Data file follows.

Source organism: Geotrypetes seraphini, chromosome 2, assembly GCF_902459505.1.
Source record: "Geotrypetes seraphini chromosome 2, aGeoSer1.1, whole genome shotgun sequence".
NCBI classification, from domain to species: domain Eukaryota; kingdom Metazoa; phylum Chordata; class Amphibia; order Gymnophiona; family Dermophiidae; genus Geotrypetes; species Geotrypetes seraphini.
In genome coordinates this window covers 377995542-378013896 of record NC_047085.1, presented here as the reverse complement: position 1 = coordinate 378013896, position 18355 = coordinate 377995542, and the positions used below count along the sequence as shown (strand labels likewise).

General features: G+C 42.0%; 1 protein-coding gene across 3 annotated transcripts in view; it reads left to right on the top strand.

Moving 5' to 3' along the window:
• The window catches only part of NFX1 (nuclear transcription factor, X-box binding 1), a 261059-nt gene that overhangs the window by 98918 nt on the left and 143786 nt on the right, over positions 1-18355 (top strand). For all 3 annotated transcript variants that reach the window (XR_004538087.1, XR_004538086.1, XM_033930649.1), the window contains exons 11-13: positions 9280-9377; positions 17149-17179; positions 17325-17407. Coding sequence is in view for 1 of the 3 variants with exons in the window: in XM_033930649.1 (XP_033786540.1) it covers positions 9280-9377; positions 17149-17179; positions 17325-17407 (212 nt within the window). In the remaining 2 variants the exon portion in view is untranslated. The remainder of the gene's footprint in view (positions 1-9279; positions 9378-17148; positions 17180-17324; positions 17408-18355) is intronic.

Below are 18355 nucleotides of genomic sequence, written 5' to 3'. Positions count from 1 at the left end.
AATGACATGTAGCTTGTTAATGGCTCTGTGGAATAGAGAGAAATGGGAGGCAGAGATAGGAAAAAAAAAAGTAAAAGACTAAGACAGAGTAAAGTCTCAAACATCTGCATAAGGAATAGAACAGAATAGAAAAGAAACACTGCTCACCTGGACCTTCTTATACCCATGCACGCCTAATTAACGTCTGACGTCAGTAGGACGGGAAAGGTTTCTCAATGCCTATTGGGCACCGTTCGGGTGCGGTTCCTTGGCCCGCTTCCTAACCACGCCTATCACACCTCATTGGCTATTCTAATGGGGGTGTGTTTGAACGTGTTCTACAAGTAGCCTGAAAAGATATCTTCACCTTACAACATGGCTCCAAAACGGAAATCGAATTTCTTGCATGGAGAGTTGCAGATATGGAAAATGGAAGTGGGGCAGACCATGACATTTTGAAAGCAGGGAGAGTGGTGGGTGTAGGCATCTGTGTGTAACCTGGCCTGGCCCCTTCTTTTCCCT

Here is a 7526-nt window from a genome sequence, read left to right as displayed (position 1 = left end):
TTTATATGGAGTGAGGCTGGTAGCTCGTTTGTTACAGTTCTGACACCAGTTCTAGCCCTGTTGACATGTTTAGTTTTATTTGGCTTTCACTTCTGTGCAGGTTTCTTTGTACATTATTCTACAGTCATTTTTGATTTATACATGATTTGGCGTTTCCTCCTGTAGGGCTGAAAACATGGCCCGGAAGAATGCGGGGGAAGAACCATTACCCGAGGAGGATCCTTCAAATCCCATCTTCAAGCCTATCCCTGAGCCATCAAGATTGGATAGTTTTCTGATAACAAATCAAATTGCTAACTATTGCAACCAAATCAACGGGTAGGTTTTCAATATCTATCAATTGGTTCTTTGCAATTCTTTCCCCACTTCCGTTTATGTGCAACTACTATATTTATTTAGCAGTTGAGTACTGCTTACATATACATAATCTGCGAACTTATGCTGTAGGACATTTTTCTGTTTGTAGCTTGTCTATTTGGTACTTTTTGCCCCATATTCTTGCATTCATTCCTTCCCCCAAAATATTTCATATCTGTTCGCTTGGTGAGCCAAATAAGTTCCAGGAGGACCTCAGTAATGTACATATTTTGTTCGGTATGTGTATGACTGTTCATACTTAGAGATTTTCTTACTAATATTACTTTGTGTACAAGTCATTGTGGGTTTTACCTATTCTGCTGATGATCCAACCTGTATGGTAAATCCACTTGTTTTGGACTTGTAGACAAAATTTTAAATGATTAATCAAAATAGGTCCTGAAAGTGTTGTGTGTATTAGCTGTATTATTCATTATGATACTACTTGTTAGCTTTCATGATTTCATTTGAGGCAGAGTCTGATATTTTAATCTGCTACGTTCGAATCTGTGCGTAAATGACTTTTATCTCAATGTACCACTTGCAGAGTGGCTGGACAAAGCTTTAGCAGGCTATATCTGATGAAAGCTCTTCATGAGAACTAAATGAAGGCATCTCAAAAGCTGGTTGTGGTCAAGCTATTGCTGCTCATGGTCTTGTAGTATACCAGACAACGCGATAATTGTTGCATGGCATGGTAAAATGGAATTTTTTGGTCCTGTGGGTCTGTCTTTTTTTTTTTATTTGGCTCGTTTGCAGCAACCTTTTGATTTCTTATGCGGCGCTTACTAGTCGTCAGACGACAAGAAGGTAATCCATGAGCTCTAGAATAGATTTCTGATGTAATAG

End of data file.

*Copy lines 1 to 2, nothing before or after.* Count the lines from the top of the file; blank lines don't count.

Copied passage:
Source organism: Geotrypetes seraphini, chromosome 2, assembly GCF_902459505.1.
Source record: "Geotrypetes seraphini chromosome 2, aGeoSer1.1, whole genome shotgun sequence".